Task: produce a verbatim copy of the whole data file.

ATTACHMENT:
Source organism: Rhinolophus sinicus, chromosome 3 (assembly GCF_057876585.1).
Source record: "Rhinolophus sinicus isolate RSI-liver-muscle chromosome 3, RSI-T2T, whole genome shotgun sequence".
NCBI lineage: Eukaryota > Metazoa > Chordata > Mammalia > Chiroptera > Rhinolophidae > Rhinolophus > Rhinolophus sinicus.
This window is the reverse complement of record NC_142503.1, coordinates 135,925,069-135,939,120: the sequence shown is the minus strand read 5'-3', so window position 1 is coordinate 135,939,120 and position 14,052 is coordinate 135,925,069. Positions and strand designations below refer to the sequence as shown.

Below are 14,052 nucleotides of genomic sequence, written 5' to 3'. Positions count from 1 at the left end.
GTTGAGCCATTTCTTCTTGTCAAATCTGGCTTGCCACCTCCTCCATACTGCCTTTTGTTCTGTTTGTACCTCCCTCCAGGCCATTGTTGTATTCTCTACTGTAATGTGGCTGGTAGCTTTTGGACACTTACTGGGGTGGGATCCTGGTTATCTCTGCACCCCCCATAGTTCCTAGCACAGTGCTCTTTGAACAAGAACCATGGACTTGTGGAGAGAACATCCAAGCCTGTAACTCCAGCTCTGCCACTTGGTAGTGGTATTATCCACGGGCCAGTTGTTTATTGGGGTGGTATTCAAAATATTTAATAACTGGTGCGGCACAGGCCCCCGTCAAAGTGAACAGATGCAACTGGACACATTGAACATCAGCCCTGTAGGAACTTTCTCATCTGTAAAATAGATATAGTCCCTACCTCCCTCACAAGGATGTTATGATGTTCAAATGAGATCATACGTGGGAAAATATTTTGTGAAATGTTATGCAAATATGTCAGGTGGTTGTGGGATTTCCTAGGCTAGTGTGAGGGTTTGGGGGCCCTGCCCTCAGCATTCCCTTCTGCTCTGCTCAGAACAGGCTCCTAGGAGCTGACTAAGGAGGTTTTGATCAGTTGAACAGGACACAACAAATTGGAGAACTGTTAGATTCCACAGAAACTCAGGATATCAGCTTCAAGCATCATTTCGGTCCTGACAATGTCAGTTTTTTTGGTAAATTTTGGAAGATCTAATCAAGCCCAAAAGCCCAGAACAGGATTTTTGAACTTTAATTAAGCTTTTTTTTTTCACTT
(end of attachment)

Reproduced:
Source organism: Rhinolophus sinicus, chromosome 3 (assembly GCF_057876585.1).
Source record: "Rhinolophus sinicus isolate RSI-liver-muscle chromosome 3, RSI-T2T, whole genome shotgun sequence".
NCBI lineage: Eukaryota > Metazoa > Chordata > Mammalia > Chiroptera > Rhinolophidae > Rhinolophus > Rhinolophus sinicus.
This window is the reverse complement of record NC_142503.1, coordinates 135,925,069-135,939,120: the sequence shown is the minus strand read 5'-3', so window position 1 is coordinate 135,939,120 and position 14,052 is coordinate 135,925,069. Positions and strand designations below refer to the sequence as shown.

Below are 14,052 nucleotides of genomic sequence, written 5' to 3'. Positions count from 1 at the left end.
GTTGAGCCATTTCTTCTTGTCAAATCTGGCTTGCCACCTCCTCCATACTGCCTTTTGTTCTGTTTGTACCTCCCTCCAGGCCATTGTTGTATTCTCTACTGTAATGTGGCTGGTAGCTTTTGGACACTTACTGGGGTGGGATCCTGGTTATCTCTGCACCCCCCATAGTTCCTAGCACAGTGCTCTTTGAACAAGAACCATGGACTTGTGGAGAGAACATCCAAGCCTGTAACTCCAGCTCTGCCACTTGGTAGTGGTATTATCCACGGGCCAGTTGTTTATTGGGGTGGTATTCAAAATATTTAATAACTGGTGCGGCACAGGCCCCCGTCAAAGTGAACAGATGCAACTGGACACATTGAACATCAGCCCTGTAGGAACTTTCTCATCTGTAAAATAGATATAGTCCCTACCTCCCTCACAAGGATGTTATGATGTTCAAATGAGATCATACGTGGGAAAATATTTTGTGAAATGTTATGCAAATATGTCAGGTGGTTGTGGGATTTCCTAGGCTAGTGTGAGGGTTTGGGGGCCCTGCCCTCAGCATTCCCTTCTGCTCTGCTCAGAACAGGCTCCTAGGAGCTGACTAAGGAGGTTTTGATCAGTTGAACAGGACACAACAAATTGGAGAACTGTTAGATTCCACAGAAACTCAGGATATCAGCTTCAAGCATCATTTCGGTCCTGACAATGTCAGTTTTTTTGGTAAATTTTGGAAGATCTAATCAAGCCCAAAAGCCCAGAACAGGATTTTTGAACTTTAATTAAGCTTTTTTTTTTCACTT